A couple of events recently have given me hope for the future, of this little bit of world, at least. The first was the Tasting the Future Assembly in the London Living Room on November 28th.  Frustratingly, I can't find any mention of the assembly on the WWF website, but here is where it all happened.

I never thought I would attend a conference that started with singing, let alone being taught a song by a bloke with long hair and no shoes or socks, walking round playing the guitar. Instead of finding it too happy-clappy for words, it actually kicked off what turned out to be a brilliantly-facilitated conference. I can think of a few consulting firms who could learn from the way it was run. The discussions that took place were fascinating and heartfelt. I pinned up on the 'agenda' board a question around the supermarkets and whether we should be acknowledging their power and living with them, instead of bashing them all the time. Not because I think that's what we should be doing, but just to get the debate going. I was amazed to find that 12 people turned up to take part in the discussion, including the Head of Sustainability from M&S.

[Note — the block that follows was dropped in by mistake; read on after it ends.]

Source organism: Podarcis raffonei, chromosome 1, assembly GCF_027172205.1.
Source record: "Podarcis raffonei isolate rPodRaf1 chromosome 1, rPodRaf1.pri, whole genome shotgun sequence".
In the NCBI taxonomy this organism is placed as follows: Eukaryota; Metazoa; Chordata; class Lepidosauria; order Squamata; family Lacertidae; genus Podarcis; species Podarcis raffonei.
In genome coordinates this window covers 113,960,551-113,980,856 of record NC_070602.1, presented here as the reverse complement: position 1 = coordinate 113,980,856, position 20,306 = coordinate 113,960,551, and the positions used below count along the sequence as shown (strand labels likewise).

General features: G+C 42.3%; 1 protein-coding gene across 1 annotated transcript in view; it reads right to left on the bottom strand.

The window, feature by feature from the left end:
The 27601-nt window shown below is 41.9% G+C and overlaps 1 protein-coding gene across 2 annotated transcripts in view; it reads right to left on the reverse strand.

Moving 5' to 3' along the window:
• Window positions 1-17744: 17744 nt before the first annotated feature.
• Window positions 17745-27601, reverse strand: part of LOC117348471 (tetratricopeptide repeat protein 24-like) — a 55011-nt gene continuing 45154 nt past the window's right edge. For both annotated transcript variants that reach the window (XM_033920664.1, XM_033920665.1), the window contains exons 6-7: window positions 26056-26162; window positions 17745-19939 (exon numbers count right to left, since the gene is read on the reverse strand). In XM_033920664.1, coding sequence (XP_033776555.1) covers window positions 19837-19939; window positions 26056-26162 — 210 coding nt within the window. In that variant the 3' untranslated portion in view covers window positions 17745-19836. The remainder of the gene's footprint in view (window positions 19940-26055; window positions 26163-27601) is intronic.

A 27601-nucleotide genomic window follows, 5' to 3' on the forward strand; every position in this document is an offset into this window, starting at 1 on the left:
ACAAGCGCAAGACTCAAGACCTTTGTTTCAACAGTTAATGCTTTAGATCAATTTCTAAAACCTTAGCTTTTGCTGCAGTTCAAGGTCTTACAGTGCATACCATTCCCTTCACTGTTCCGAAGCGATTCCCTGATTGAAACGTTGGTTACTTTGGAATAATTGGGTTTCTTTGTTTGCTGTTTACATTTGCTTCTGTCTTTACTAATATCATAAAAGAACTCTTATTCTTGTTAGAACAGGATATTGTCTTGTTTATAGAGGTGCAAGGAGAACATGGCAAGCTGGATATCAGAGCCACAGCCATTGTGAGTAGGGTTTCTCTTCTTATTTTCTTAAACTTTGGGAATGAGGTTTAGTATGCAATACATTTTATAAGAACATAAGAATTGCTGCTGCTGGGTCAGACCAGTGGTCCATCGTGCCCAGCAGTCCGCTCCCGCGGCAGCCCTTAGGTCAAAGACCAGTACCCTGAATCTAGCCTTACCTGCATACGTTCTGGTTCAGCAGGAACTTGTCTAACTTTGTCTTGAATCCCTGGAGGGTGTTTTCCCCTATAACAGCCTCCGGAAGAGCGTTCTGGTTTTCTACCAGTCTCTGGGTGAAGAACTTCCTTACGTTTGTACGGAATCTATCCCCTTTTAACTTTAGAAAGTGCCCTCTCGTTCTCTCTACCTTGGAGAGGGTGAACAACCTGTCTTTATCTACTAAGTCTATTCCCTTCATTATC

I also took part in a 'hear the story' session from London City Farmers, and ended up sitting next to Rosie Boycott, whose journalism I have always admired, and who heads up Capital Growth on Boris's behalf.

Now that I've lost my 'southernist' viewpoint, I have started challenging the notion that everything starts in London - with all the zealousness of a new non-smoker who won't tolerate anyone smoking around them. I asked her to what extent Capital Growth had engaged with other UK cities and was disappointed that she answered in terms of 'oh yes, Manchester have been to see us' and some others that she couldn't remember. I wondered if she had any idea how Londonist she was being. I know that's her job, but really....I felt exasperated by the response.

The second event was a visit to the School by Stephen Gould, the MD of Everards in Leicester, to talk to us about Project William and their collaboration with artisan food producers and publicans. They have come up with a startlingly simple way of investing in local businesses that is really working. And in some cases has obviated the need for those businesses to beg for investment from those pesky bankers. Brilliant!